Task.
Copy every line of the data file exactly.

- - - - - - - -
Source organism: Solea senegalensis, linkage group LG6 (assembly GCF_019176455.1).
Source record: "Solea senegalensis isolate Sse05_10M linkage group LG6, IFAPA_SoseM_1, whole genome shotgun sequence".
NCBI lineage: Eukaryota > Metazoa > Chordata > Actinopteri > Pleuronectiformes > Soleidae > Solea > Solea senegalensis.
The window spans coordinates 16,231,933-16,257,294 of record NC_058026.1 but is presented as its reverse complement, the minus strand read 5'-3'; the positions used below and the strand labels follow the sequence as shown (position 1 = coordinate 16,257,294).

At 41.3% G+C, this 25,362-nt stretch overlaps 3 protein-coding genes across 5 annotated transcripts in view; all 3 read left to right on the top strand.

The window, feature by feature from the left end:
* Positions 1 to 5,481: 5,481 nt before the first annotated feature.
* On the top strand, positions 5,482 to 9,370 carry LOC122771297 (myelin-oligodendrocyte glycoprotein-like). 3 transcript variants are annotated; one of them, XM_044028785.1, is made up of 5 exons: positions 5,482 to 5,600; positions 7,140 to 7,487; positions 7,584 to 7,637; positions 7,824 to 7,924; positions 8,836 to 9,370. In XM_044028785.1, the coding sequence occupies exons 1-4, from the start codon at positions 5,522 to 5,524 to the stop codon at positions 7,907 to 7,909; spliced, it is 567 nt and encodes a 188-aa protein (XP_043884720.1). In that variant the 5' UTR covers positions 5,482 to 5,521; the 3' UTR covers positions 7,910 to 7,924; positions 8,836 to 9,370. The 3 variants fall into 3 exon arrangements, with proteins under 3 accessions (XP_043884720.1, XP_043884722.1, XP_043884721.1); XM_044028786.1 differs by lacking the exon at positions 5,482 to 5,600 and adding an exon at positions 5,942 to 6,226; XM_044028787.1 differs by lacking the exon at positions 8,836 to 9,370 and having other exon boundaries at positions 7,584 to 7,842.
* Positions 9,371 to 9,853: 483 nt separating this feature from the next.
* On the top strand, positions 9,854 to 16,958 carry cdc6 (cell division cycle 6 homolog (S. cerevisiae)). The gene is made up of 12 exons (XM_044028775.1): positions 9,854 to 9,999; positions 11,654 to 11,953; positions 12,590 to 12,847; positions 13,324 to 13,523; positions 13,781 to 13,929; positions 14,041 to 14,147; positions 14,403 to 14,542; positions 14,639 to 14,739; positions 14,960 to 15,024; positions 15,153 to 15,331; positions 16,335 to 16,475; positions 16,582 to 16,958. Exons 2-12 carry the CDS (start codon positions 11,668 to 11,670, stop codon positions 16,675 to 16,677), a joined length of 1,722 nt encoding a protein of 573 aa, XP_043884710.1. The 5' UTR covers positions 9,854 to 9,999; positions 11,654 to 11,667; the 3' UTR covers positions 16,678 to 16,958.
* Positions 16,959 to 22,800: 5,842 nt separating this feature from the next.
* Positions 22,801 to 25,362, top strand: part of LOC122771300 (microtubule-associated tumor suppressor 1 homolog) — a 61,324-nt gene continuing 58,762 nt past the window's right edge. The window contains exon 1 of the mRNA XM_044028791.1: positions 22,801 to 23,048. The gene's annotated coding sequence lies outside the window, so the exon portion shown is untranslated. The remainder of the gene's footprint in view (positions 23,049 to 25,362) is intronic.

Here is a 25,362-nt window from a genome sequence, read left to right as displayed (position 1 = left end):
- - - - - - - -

Source organism: Solea senegalensis, linkage group LG6 (assembly GCF_019176455.1).
Source record: "Solea senegalensis isolate Sse05_10M linkage group LG6, IFAPA_SoseM_1, whole genome shotgun sequence".
NCBI lineage: Eukaryota > Metazoa > Chordata > Actinopteri > Pleuronectiformes > Soleidae > Solea > Solea senegalensis.
The window spans coordinates 16,231,933-16,257,294 of record NC_058026.1 but is presented as its reverse complement, the minus strand read 5'-3'; the positions used below and the strand labels follow the sequence as shown (position 1 = coordinate 16,257,294).

At 41.3% G+C, this 25,362-nt stretch overlaps 3 protein-coding genes across 5 annotated transcripts in view; all 3 read left to right on the top strand.

The window, feature by feature from the left end:
* Positions 1 to 5,481: 5,481 nt before the first annotated feature.
* On the top strand, positions 5,482 to 9,370 carry LOC122771297 (myelin-oligodendrocyte glycoprotein-like). 3 transcript variants are annotated; one of them, XM_044028785.1, is made up of 5 exons: positions 5,482 to 5,600; positions 7,140 to 7,487; positions 7,584 to 7,637; positions 7,824 to 7,924; positions 8,836 to 9,370. In XM_044028785.1, the coding sequence occupies exons 1-4, from the start codon at positions 5,522 to 5,524 to the stop codon at positions 7,907 to 7,909; spliced, it is 567 nt and encodes a 188-aa protein (XP_043884720.1). In that variant the 5' UTR covers positions 5,482 to 5,521; the 3' UTR covers positions 7,910 to 7,924; positions 8,836 to 9,370. The 3 variants fall into 3 exon arrangements, with proteins under 3 accessions (XP_043884720.1, XP_043884722.1, XP_043884721.1); XM_044028786.1 differs by lacking the exon at positions 5,482 to 5,600 and adding an exon at positions 5,942 to 6,226; XM_044028787.1 differs by lacking the exon at positions 8,836 to 9,370 and having other exon boundaries at positions 7,584 to 7,842.
* Positions 9,371 to 9,853: 483 nt separating this feature from the next.
* On the top strand, positions 9,854 to 16,958 carry cdc6 (cell division cycle 6 homolog (S. cerevisiae)). The gene is made up of 12 exons (XM_044028775.1): positions 9,854 to 9,999; positions 11,654 to 11,953; positions 12,590 to 12,847; positions 13,324 to 13,523; positions 13,781 to 13,929; positions 14,041 to 14,147; positions 14,403 to 14,542; positions 14,639 to 14,739; positions 14,960 to 15,024; positions 15,153 to 15,331; positions 16,335 to 16,475; positions 16,582 to 16,958. Exons 2-12 carry the CDS (start codon positions 11,668 to 11,670, stop codon positions 16,675 to 16,677), a joined length of 1,722 nt encoding a protein of 573 aa, XP_043884710.1. The 5' UTR covers positions 9,854 to 9,999; positions 11,654 to 11,667; the 3' UTR covers positions 16,678 to 16,958.
* Positions 16,959 to 22,800: 5,842 nt separating this feature from the next.
* Positions 22,801 to 25,362, top strand: part of LOC122771300 (microtubule-associated tumor suppressor 1 homolog) — a 61,324-nt gene continuing 58,762 nt past the window's right edge. The window contains exon 1 of the mRNA XM_044028791.1: positions 22,801 to 23,048. The gene's annotated coding sequence lies outside the window, so the exon portion shown is untranslated. The remainder of the gene's footprint in view (positions 23,049 to 25,362) is intronic.

Here is a 25,362-nt window from a genome sequence, read left to right as displayed (position 1 = left end):